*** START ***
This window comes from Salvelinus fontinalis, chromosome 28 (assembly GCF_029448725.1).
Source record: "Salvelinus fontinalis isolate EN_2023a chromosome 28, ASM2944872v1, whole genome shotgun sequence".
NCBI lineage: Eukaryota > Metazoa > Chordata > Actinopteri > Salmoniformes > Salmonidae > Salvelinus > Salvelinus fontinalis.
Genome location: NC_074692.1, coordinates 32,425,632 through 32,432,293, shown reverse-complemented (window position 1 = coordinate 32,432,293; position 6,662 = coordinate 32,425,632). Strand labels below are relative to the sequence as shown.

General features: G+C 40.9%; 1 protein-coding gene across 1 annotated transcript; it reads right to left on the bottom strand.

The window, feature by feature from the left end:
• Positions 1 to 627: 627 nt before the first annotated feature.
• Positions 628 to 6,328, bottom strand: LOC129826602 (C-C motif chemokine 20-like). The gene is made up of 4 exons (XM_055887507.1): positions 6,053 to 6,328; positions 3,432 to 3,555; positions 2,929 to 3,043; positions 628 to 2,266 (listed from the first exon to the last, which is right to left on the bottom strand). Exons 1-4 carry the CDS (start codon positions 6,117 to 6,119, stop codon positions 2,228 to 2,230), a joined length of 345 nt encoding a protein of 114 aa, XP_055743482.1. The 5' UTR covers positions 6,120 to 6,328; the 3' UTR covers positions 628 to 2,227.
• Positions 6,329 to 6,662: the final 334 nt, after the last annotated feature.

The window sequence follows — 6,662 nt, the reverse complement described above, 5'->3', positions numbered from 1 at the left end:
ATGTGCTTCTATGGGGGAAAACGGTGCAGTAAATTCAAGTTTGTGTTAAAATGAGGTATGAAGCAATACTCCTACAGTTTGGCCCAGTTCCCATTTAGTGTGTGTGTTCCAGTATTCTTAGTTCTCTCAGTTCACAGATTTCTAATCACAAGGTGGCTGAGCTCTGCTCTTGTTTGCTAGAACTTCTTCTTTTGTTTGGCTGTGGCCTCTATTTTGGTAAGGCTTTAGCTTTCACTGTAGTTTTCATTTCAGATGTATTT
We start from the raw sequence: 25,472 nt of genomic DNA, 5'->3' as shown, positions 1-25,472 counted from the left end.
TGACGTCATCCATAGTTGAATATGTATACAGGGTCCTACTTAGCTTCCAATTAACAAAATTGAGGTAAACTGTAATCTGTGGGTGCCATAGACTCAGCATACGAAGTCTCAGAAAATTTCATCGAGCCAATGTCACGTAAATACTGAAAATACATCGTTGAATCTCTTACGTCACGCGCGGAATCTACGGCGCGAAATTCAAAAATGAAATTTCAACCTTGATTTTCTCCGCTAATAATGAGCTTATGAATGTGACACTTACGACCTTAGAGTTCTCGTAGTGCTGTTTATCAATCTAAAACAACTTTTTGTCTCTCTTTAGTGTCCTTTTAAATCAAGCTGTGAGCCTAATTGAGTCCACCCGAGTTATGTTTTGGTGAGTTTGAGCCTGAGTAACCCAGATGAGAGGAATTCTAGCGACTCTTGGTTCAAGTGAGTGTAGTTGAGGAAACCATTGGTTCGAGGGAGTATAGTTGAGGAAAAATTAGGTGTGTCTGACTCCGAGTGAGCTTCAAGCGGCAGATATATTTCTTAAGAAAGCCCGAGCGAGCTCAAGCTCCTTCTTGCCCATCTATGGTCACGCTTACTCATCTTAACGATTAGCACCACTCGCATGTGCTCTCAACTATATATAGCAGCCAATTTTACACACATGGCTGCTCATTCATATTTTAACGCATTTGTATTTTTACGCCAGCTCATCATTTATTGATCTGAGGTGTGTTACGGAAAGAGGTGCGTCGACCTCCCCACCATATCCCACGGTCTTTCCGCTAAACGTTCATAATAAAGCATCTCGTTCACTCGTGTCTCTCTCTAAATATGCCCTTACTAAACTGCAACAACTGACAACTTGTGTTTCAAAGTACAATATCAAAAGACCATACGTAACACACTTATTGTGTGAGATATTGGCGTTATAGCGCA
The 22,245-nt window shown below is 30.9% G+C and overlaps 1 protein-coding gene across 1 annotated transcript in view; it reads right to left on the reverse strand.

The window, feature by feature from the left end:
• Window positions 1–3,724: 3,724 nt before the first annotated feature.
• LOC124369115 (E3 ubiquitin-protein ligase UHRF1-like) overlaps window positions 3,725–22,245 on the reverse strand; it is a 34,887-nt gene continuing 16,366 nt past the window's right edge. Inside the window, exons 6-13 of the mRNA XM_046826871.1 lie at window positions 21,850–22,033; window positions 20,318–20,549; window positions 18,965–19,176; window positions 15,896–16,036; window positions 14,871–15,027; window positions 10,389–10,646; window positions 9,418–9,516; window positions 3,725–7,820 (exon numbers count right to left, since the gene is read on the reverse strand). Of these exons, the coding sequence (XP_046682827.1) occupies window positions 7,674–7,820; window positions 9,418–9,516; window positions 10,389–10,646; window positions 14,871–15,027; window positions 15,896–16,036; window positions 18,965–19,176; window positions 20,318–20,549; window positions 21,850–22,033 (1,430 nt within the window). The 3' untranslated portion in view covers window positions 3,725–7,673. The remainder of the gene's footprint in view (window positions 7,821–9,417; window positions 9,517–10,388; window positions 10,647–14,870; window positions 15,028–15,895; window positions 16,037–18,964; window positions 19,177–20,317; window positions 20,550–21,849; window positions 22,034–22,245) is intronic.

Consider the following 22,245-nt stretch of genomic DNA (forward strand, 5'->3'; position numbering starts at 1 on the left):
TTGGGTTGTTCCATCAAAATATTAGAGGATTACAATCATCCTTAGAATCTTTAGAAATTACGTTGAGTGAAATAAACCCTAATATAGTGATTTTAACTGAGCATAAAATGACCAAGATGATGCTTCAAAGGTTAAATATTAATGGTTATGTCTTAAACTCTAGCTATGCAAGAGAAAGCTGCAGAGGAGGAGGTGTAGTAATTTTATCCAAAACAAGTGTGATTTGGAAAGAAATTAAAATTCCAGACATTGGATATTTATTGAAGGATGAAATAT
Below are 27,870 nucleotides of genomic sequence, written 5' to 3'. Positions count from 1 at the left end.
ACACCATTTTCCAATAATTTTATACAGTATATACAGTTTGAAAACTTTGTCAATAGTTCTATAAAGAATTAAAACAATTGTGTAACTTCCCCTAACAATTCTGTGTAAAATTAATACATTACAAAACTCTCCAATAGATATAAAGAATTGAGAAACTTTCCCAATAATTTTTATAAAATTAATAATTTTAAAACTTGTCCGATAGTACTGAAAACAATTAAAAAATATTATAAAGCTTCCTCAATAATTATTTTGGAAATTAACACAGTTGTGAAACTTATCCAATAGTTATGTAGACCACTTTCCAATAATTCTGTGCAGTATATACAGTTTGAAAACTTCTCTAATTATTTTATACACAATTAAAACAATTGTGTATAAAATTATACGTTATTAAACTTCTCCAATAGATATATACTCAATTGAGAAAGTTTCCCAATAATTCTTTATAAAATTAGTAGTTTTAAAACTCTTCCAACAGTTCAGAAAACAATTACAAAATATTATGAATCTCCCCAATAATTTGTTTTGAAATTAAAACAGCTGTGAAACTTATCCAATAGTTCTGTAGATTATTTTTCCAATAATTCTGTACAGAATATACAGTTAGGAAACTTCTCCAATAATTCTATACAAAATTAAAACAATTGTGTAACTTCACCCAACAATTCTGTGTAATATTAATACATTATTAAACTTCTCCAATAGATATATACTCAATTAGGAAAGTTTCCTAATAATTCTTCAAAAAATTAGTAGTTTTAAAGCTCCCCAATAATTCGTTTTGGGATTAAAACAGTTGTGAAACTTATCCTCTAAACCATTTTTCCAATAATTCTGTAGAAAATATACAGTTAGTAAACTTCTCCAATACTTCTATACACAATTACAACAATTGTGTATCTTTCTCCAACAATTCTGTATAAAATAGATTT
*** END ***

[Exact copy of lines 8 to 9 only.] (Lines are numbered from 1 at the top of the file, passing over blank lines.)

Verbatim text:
• Positions 628 to 6,328, bottom strand: LOC129826602 (C-C motif chemokine 20-like). The gene is made up of 4 exons (XM_055887507.1): positions 6,053 to 6,328; positions 3,432 to 3,555; positions 2,929 to 3,043; positions 628 to 2,266 (listed from the first exon to the last, which is right to left on the bottom strand). Exons 1-4 carry the CDS (start codon positions 6,117 to 6,119, stop codon positions 2,228 to 2,230), a joined length of 345 nt encoding a protein of 114 aa, XP_055743482.1. The 5' UTR covers positions 6,120 to 6,328; the 3' UTR covers positions 628 to 2,227.
• Positions 6,329 to 6,662: the final 334 nt, after the last annotated feature.